As many professionals charged with managing the customer experience at their organization will tell you, being able to effectively leverage Root Cause Analysis (RCA) can be crucial for identifying and addressing customer issues. Using RCA to look for common themes can help solve issues faster, as well as alert all the necessary departments when there is an issue.
However, is using root cause analysis a reliable way to leverage customer data for real, measurable, impactful change? Well, it depends on what type of decision or action you need.
Root cause analysis works great for simple “find and fix” situations. Customer feedback (aka Voice of Customer) can be filtered by looking at comments left only by people who had negative outcomes, such as failure to purchase. Applying open-ended comment analysis from text analytics, customer situations can be categorized by frequency, themes, sentiment, or other useful categories depending on your business. This kind of categorization streamlines the analysis process — making it easy to identify trends or pinpoint a specific problem, like an inability to accomplish a task. So for simple issue identification, such as finding a broken link or fixing a malfunctioning button, RCA is a great tool for immediate value.
RCA is less appropriate to use in isolation when you’re trying to make more strategic, wider-ranging decisions. RCA has its place and its value, but it’s also easy to overlook inherent limitations of root cause analysis.
For example, suppose one group of customers keeps commenting on problems with navigation and another group is making comments about site functionality. All the comments are valid issues, and perhaps both are issues your company has been contemplating for its road map.
But, how do you know which area should be prioritized? Either of the improvements require resources to deploy and will have a cost to the business. So do you invest in the area that had the most comments? Should you invest in the area users engage with most often? RCA is less useful in helping you prioritize time, resources, and investments toward issues with the biggest impact. In fact, RCA can actually be misleading.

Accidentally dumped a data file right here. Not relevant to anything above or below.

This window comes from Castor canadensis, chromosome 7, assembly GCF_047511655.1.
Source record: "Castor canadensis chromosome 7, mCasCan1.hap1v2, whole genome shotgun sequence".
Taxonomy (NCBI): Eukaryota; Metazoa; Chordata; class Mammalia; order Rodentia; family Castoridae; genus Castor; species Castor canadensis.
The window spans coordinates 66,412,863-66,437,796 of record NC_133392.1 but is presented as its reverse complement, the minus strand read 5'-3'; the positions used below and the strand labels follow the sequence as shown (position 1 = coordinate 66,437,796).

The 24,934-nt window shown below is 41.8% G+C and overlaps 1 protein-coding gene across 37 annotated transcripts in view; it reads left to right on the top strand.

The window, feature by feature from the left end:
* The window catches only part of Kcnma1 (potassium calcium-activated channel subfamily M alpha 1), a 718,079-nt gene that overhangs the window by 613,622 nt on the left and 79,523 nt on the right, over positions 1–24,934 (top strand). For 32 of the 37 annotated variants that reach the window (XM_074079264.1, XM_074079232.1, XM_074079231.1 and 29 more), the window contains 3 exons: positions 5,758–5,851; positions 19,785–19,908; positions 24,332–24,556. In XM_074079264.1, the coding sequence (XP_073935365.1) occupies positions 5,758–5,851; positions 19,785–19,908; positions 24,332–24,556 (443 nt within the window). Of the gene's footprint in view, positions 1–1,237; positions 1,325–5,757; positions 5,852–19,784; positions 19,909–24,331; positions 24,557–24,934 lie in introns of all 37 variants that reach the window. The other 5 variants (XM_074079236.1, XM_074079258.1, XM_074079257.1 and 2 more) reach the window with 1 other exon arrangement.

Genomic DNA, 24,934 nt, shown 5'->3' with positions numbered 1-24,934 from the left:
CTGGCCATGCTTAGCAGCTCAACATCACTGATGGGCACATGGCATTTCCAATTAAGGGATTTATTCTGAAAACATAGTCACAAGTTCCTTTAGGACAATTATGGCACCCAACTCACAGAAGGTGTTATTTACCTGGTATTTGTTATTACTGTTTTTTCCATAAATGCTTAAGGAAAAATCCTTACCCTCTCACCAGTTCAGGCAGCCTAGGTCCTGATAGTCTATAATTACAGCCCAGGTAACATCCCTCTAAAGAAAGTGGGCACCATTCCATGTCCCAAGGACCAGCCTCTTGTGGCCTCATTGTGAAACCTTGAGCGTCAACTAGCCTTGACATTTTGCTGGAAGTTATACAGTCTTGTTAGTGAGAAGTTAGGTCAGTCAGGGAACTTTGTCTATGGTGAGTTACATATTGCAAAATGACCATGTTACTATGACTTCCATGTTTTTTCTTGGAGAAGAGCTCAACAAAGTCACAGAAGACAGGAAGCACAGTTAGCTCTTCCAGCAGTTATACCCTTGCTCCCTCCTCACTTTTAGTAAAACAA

By definition and design, RCA focuses on preventing negative outcomes. It does not provide a way to maximize future outcomes as a result of a change. Making effective strategic decisions requires a more holistic approach to know how changes will positively impact the customer journey—which ones to make first, how to make them, and whether or not the change resulted in the desired effect.
Where RCA falls short, a causal customer experience model can take over. Strategic analysis to identify and prioritize areas of improvement requires a model with a cause and effect relationship.
Put more simply: every interaction your customer has with your brand impacts their immediate and future behaviors toward your product, brand, or service. This is a causal relationship that can be quantified using proper research techniques, and individual elements of the experience that have the most impact can be easily isolated. Maybe the biggest driver of an overall experience is that broken link identified by RCA, or maybe it’s something else. You need to know. An example of this model for a store might look like this:
Using a series of equation modeling techniques, it becomes possible to isolate the impact of each driver to the experience and the impact of the experience to future behaviors. This gives companies a predictive approach to voice of customer data that informs strategic decision-making for how best to allocate resources for a greater return.